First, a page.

I’ve been thinking lately about the idea that we, at the least, co-create the life we live. So if the life I have is not the life I want, who is responsible. Me? But how? I try everything I’m supposed to do to create the life I desire but it’s not working. Why? The answers can be complicated but as a writer, I’m fascinated by one small aspect of it: the words we use and the not quite hidden things those words reveal about us.
James Pennebaker of the University of Texas has developed a complex software program that can analyse word usage down to the most simple “functional” words such as: I, and, the, me, you, to, at – the smallest words in the English language. According to his findings, the words we use reflect a range of personal characteristics such as where we come in the pecking order of any group, how “personable” we are, our confidence levels and so forth. They can even predict which first dates will lead to second dates and which will not. The most publicized aspect of Pennebaker’s research is his analysis of the 2008 US presidential election, but what has always fascinated me about the words we use relates to how we either distance ourselves from or take responsibility for elements of our lives.
Responsibility can be a complicated and controversial issue, so for now let’s say that while we cannot control all life events, we are, to at least a certain extent, in charge of our reactions to those events. We can take responsibility for our own reactions and choices, or we can distance ourselves from them. Taking responsibility brings a sense of personal power. I’ve found that the words and phrases we use can reveal to us when we are distancing ourselves from the empowerment that comes with responsibility.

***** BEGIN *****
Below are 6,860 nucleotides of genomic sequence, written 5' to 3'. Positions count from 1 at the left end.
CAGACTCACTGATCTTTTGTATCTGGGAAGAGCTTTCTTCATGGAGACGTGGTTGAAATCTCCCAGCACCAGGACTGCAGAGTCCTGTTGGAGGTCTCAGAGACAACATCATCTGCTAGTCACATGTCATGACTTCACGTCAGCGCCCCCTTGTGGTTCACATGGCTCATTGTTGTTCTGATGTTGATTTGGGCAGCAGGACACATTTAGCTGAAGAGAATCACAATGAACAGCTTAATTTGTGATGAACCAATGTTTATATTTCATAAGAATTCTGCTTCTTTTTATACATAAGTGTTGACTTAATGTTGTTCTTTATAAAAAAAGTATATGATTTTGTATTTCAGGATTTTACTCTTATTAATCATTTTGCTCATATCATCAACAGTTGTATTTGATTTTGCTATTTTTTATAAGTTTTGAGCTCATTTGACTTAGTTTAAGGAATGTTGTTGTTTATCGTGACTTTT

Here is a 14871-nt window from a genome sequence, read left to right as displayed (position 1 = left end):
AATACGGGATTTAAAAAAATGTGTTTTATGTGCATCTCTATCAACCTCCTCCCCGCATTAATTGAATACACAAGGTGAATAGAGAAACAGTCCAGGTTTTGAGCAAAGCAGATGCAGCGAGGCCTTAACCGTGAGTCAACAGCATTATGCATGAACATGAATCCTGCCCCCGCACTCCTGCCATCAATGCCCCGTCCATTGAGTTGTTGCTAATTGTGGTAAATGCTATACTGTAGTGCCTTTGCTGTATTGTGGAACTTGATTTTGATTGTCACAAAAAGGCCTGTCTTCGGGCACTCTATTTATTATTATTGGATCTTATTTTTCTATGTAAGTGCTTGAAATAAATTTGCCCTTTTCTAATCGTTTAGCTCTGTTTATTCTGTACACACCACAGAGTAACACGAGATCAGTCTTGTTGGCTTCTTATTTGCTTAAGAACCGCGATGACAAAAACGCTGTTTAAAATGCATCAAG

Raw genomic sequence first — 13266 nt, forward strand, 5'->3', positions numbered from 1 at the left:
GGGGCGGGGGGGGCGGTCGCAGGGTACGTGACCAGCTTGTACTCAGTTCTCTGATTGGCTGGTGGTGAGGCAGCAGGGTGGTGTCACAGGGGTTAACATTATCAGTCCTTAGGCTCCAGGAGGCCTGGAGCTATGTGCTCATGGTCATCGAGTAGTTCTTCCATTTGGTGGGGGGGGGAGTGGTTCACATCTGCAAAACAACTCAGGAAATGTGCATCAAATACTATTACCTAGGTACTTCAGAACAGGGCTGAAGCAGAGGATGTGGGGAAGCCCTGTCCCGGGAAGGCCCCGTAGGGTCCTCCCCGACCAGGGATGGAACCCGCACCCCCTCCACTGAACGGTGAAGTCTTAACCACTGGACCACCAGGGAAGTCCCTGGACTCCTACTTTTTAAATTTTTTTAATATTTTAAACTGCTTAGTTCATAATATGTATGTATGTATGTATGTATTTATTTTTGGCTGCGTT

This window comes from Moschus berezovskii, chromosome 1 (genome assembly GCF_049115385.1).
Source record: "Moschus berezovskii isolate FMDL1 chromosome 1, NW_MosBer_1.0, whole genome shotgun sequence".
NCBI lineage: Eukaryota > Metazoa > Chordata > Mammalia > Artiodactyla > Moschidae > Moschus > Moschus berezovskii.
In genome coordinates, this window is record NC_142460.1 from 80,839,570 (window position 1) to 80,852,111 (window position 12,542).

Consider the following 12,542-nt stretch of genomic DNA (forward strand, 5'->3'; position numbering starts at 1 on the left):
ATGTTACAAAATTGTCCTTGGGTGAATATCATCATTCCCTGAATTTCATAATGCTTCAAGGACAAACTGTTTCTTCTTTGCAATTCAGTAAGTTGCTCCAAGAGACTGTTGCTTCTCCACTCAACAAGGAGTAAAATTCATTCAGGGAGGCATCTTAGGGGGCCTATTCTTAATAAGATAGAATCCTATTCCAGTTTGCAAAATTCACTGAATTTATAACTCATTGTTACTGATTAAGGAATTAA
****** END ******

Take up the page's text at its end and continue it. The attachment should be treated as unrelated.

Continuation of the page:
Key “disowning” phrases to look out for are:
- I can’t
- He/She won’t let me
- Whatever! (said with a shrug of resignation)
- It is what it is. (also said with resignation – can be empowering when it indicates we’re facing reality)
- Not my job, I just do what I’m told.
- I wanted to (action) but it just didn’t happen.
- It/time got away from me.
- What can you (one) do?
- Things just didn’t work out.
Key responsibility phrases are:
- I won’t
- I didn’t
- I don’t agree/like this.
- I let time get away from me.
- I chose to do…
- I decided to/not to…
A 2007 study shows the effect words like “No” have on the level of cortisol, the stress hormones, found in the body. The words we impact us physically and mentally, contributing to depression and other life dampening conditions. It might be worth putting the effort into using more “responsibility” language in our daily speech.
You can read more about the power of responsibility in Radical Awareness.
What give away verbal tics have you noticed? Please share them in a comment.